Two very quick sketches, one done with charcoal stump on newsprint paper, the other with pen and ink on a 8 x 6 inch sketchbook. Both done with live models. Had I not done the pen and ink drawing with the live reference, I probably wouldn’t have drawn her seated that way – slightly off the center on the bar stool. It definitely helps to have references 🙂
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The human body is visually very complex (to the say least). There are many shapes, volumes, planes and structures. The only way we can train our mind to see the human figure clearly is to train it to see the figure in simple volumes first – spheres, boxes, tubes, bowls etc., I have an example below. This charcoal life drawing was done at a sketch session at the Art Students League, New York. It was a seven or eight minute pose – we had seven or eight minutes left for the end of the drawing session before we had to vacate the room. I did an overlay drawing using the software Clip Studio. The overlay drawing is made of simple volumes: sphere, lines, tubes, bowl, etc., My suggestion to artists who are learning figure drawing is to train your mind to see the model in these simple volumes. The mind can then do a far better job of giving clearer instructions to the hand.
A twenty minute life-drawing. Drawing hands and foot took time. This was done at Society of Illustrators Sketch Night.
Like all the charcoal figure drawings at this website, this was done at a life drawing session. There were about forty or so artists drawing and painting at that session. This was a twenty minute pose – the model was about twelve or fifteen feet away – on a small podium. He was leaning onto a wall.
He was a great model. Very muscular. I got the overall gesture with a few light strokes first. Then focused on areas that interested me. Drawing in a life-drawing session surrounded by many other artists isn’t a great place to produce ‘masterpieces’, in my opinion. But it’s a great place to learn figure drawing.
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This drawing was done on a Fashion Night sketch class. Understanding human anatomy helps immensely with drawing clothed models. Clothes hang from supports – draw the supports and the fold lines on the clothes that emanate from the supports. Study of folds can be daunting but this is where ‘draw what you see’ triumphs ‘draw what you know’ – at least, in my case. The dress on this model was reasonably tight – making it easier to draw. Not many folds to ‘analyze’.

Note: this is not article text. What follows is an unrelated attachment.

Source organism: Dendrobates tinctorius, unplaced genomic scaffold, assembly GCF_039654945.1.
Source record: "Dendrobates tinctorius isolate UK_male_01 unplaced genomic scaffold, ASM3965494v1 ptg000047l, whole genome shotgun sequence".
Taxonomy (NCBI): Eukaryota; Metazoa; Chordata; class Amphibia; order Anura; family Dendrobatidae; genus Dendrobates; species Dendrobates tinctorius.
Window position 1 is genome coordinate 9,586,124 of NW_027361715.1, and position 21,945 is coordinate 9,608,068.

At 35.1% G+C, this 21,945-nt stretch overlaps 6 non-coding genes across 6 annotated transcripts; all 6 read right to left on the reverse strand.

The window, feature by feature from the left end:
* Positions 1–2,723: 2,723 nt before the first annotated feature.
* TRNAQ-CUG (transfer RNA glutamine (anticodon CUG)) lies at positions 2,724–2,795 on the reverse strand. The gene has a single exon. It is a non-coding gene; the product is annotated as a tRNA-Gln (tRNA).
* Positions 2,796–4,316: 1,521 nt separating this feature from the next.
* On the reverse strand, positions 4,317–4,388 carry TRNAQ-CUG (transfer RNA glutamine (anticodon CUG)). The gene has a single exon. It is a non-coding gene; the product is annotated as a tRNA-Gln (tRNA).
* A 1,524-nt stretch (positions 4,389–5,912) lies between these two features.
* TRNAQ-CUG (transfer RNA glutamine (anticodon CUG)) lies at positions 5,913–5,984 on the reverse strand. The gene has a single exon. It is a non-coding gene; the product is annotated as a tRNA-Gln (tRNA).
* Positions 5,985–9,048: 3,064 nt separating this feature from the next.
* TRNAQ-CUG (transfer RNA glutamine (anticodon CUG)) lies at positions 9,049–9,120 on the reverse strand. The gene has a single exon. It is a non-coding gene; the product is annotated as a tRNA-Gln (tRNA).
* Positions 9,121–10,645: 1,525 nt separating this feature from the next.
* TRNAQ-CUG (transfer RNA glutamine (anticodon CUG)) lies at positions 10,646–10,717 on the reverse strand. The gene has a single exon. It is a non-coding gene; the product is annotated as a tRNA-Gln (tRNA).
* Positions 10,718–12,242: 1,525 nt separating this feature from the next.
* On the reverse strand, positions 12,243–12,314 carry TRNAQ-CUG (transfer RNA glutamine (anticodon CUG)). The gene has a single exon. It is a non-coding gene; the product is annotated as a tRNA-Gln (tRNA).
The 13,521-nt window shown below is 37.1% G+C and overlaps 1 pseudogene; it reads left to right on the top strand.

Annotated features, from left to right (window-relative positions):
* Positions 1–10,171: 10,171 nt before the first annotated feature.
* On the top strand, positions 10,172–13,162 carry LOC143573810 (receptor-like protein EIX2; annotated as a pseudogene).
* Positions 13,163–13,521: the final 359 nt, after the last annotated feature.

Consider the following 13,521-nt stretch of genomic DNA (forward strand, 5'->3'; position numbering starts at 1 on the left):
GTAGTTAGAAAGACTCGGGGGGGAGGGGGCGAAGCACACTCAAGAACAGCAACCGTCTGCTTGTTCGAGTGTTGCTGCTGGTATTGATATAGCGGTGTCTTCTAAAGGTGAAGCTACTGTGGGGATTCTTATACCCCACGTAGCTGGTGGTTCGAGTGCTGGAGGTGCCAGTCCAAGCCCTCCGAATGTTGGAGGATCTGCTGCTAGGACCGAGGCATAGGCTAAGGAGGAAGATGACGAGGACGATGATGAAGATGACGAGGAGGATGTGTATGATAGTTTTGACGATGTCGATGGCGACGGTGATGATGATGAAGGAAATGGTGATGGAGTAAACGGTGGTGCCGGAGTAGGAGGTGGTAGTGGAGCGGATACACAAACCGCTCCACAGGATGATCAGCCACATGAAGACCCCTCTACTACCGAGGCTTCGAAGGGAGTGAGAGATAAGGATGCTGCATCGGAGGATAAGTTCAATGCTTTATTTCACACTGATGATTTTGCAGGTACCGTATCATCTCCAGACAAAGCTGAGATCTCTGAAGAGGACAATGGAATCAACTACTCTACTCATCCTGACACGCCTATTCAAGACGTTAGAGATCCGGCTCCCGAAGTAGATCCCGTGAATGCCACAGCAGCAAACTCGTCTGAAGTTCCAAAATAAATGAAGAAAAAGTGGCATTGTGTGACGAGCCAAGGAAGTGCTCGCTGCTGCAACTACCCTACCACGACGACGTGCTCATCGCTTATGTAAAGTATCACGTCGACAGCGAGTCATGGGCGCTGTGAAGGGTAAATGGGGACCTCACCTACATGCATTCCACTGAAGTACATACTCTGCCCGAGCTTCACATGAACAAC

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In short poses – twenty minutes or less, you will have to use judgement on what details you want to draw. Getting the gesture is of utmost importance. For poses ten minutes and longer, it’s unrealistic to expect dramatic ‘movement’ in gesture of the model. I chose lighting on the model’s back in this particular ten minute pose. Head drawing takes the longest followed by hands and feet. I avoided hands. A profile head drawing takes less time – one only has half the face to draw. The drawing shows quick strokes for some of the shadow areas. Core shadows, the dark strokes that define surface (skin) turning away from light, are fairly predominant. Drawing muscular bodies or overweight bodies is relatively easy compared to drawing skinny people. Probably lack of surface details on thinner torso. One will have to focus mostly on bone structure on such people.
This was a quick gesture drawing. I enjoy drawing really dark from the get go – which isn’t a great way to start a ‘successful’ drawing. One can’t really undo the mistakes done with dark charcoal. Usually, if the light charcoal line isn’t in the right place, one can go back and draw a darker line next to it to ‘fix’ the light charcoal line. The darker line gets all the attention and the light line gets lost. But if all the lines are really dark, and a mistake is made – no escape but start on a fresh paper. So, be careful when you are using 6B charcoal sticks/pencils.
And I call any drawing that achieves one’s intent as a successful drawing. That implies that one is able to do a good drawing through intent – not by accident. Usually, I know exactly how a drawing is supposed to come to light in my mind but, often, my hand doesn’t obey my mind and the result is a bad drawing on paper
Head drawing takes time. The model’s name is Karina. She was great. This life drawing was done at a crowded Tuesday Night Sketch Event at Society of Illustrators. I sat in the second row, where I could balance my 18×24 inch drawing pad. If the pose is a standing pose, most often, I wouldn’t be able to draw the feet as they would be blocked by artists sitting in the first row. If the model is in a seated pose, as in this drawing, both the hands and feet are blocked. I focused on the head and added a few details of the gesture. I should have taken this picture with better lighting.
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Ink life drawing, no under-drawing with pencil etc., I destroy many a good start with my drawings in ink. I hope to get certain spontaneity and freshness with ink lines. Sometimes I get lucky. This one was a two minute drawing. I thought it has the right amount of details with right amount of caricature.
Another two minute quick ink life drawing. This drawing was done in a small 8 x 5.5 inch sketch book using felt tip pen. I can draw nude drawing a lot faster than clothed drawing. I have had more practice drawing nude. It helped that the model wasn’t wearing too many clothes – it would have hampered the nice gesture she posed. I wish I had focused more on the clarity in this drawing. I will write more on this idea later.